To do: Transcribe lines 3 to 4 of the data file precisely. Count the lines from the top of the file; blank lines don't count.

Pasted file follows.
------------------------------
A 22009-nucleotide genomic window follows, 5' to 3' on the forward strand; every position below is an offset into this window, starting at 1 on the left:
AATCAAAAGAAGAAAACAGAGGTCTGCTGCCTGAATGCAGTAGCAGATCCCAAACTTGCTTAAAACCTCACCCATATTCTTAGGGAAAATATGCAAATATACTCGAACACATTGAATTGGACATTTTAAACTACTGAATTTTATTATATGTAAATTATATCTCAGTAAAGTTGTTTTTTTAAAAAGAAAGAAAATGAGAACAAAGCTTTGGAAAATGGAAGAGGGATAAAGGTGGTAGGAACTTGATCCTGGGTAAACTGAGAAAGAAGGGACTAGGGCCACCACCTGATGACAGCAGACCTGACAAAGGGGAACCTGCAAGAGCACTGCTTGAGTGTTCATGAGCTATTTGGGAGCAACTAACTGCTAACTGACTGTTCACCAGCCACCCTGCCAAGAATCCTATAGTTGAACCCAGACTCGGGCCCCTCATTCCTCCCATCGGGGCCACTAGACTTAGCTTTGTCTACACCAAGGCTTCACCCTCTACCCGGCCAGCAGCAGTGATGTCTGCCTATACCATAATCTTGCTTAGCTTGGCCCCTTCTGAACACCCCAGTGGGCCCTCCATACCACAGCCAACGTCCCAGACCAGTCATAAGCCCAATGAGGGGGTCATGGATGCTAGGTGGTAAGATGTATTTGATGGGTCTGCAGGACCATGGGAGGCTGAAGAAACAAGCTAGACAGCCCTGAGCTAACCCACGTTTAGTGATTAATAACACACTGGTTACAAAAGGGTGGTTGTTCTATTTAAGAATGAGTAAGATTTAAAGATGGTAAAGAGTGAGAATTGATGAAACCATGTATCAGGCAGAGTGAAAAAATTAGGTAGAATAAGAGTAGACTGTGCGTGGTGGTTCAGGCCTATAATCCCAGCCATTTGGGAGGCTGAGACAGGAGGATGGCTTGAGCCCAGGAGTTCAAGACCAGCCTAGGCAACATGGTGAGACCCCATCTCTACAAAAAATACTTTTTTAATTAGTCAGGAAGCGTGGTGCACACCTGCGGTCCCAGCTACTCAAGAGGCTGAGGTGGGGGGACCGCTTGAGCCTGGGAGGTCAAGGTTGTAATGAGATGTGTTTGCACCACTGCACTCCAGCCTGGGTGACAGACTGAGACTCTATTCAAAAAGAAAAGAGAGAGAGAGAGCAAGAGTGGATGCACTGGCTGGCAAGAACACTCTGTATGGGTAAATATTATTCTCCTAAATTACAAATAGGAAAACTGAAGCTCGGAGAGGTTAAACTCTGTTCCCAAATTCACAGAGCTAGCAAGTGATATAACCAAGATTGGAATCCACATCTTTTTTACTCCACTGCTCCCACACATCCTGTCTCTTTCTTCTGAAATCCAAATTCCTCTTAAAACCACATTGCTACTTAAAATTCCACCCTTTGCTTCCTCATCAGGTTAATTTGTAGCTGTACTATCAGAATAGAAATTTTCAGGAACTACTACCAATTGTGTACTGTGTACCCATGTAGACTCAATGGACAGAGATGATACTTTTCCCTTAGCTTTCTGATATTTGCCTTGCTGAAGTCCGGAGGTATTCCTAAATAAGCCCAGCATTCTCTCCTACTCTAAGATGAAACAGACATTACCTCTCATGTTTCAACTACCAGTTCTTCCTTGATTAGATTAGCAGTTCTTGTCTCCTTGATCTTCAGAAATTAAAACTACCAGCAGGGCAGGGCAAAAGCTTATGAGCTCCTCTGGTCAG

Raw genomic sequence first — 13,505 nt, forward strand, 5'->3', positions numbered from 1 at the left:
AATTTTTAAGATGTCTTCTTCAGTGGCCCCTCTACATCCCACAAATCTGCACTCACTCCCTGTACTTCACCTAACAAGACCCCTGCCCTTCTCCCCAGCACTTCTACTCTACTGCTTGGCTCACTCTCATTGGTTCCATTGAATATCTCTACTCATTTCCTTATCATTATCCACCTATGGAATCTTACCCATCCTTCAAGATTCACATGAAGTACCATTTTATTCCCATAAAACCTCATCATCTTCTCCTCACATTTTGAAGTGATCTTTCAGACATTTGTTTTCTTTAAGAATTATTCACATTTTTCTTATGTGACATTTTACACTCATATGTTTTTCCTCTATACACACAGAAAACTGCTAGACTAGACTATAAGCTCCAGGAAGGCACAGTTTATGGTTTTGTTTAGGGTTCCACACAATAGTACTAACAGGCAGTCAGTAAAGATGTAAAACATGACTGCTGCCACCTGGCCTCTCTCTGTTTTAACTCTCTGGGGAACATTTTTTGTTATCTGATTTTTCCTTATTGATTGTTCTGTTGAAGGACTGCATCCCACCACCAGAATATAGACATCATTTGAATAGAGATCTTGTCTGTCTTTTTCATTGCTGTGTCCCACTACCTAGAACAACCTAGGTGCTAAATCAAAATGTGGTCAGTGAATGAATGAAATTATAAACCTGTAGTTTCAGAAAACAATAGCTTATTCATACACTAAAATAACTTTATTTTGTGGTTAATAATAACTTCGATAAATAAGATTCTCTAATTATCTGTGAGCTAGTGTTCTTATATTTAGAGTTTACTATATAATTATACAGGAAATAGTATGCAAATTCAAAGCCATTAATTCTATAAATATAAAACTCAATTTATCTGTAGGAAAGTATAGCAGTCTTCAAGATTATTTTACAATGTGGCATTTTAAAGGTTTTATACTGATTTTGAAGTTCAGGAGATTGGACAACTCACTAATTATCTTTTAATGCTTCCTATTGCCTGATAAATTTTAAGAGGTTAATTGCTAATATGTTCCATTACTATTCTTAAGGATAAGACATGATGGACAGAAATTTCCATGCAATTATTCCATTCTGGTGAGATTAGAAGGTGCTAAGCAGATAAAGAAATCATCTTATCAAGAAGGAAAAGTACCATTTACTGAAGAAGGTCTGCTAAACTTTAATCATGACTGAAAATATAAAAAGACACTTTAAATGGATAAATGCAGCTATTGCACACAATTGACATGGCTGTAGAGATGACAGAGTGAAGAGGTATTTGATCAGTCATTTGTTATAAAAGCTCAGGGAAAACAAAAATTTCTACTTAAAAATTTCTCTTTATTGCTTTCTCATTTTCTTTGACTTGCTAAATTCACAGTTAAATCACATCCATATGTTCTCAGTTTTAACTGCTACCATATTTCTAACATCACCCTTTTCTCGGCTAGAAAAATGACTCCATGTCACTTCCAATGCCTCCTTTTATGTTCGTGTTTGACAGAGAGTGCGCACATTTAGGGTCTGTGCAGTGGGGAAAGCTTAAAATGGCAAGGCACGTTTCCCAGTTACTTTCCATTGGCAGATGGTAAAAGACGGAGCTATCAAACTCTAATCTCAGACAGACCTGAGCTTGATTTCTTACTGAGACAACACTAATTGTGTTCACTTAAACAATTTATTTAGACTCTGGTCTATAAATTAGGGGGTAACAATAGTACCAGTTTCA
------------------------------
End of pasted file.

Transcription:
Raw genomic sequence first — 13,505 nt, forward strand, 5'->3', positions numbered from 1 at the left:
AATTTTTAAGATGTCTTCTTCAGTGGCCCCTCTACATCCCACAAATCTGCACTCACTCCCTGTACTTCACCTAACAAGACCCCTGCCCTTCTCCCCAGCACTTCTACTCTACTGCTTGGCTCACTCTCATTGGTTCCATTGAATATCTCTACTCATTTCCTTATCATTATCCACCTATGGAATCTTACCCATCCTTCAAGATTCACATGAAGTACCATTTTATTCCCATAAAACCTCATCATCTTCTCCTCACATTTTGAAGTGATCTTTCAGACATTTGTTTTCTTTAAGAATTATTCACATTTTTCTTATGTGACATTTTACACTCATATGTTTTTCCTCTATACACACAGAAAACTGCTAGACTAGACTATAAGCTCCAGGAAGGCACAGTTTATGGTTTTGTTTAGGGTTCCACACAATAGTACTAACAGGCAGTCAGTAAAGATGTAAAACATGACTGCTGCCACCTGGCCTCTCTCTGTTTTAACTCTCTGGGGAACATTTTTTGTTATCTGATTTTTCCTTATTGATTGTTCTGTTGAAGGACTGCATCCCACCACCAGAATATAGACATCATTTGAATAGAGATCTTGTCTGTCTTTTTCATTGCTGTGTCCCACTACCTAGAACAACCTAGGTGCTAAATCAAAATGTGGTCAGTGAATGAATGAAATTATAAACCTGTAGTTTCAGAAAACAATAGCTTATTCATACACTAAAATAACTTTATTTTGTGGTTAATAATAACTTCGATAAATAAGATTCTCTAATTATCTGTGAGCTAGTGTTCTTATATTTAGAGTTTACTATATAATTATACAGGAAATAGTATGCAAATTCAAAGCCATTAATTCTATAAATATAAAACTCAATTTATCTGTAGGAAAGTATAGCAGTCTTCAAGATTATTTTACAATGTGGCATTTTAAAGGTTTTATACTGATTTTGAAGTTCAGGAGATTGGACAACTCACTAATTATCTTTTAATGCTTCCTATTGCCTGATAAATTTTAAGAGGTTAATTGCTAATATGTTCCATTACTATTCTTAAGGATAAGACATGATGGACAGAAATTTCCATGCAATTATTCCATTCTGGTGAGATTAGAAGGTGCTAAGCAGATAAAGAAATCATCTTATCAAGAAGGAAAAGTACCATTTACTGAAGAAGGTCTGCTAAACTTTAATCATGACTGAAAATATAAAAAGACACTTTAAATGGATAAATGCAGCTATTGCACACAATTGACATGGCTGTAGAGATGACAGAGTGAAGAGGTATTTGATCAGTCATTTGTTATAAAAGCTCAGGGAAAACAAAAATTTCTACTTAAAAATTTCTCTTTATTGCTTTCTCATTTTCTTTGACTTGCTAAATTCACAGTTAAATCACATCCATATGTTCTCAGTTTTAACTGCTACCATATTTCTAACATCACCCTTTTCTCGGCTAGAAAAATGACTCCATGTCACTTCCAATGCCTCCTTTTATGTTCGTGTTTGACAGAGAGTGCGCACATTTAGGGTCTGTGCAGTGGGGAAAGCTTAAAATGGCAAGGCACGTTTCCCAGTTACTTTCCATTGGCAGATGGTAAAAGACGGAGCTATCAAACTCTAATCTCAGACAGACCTGAGCTTGATTTCTTACTGAGACAACACTAATTGTGTTCACTTAAACAATTTATTTAGACTCTGGTCTATAAATTAGGGGGTAACAATAGTACCAGTTTCA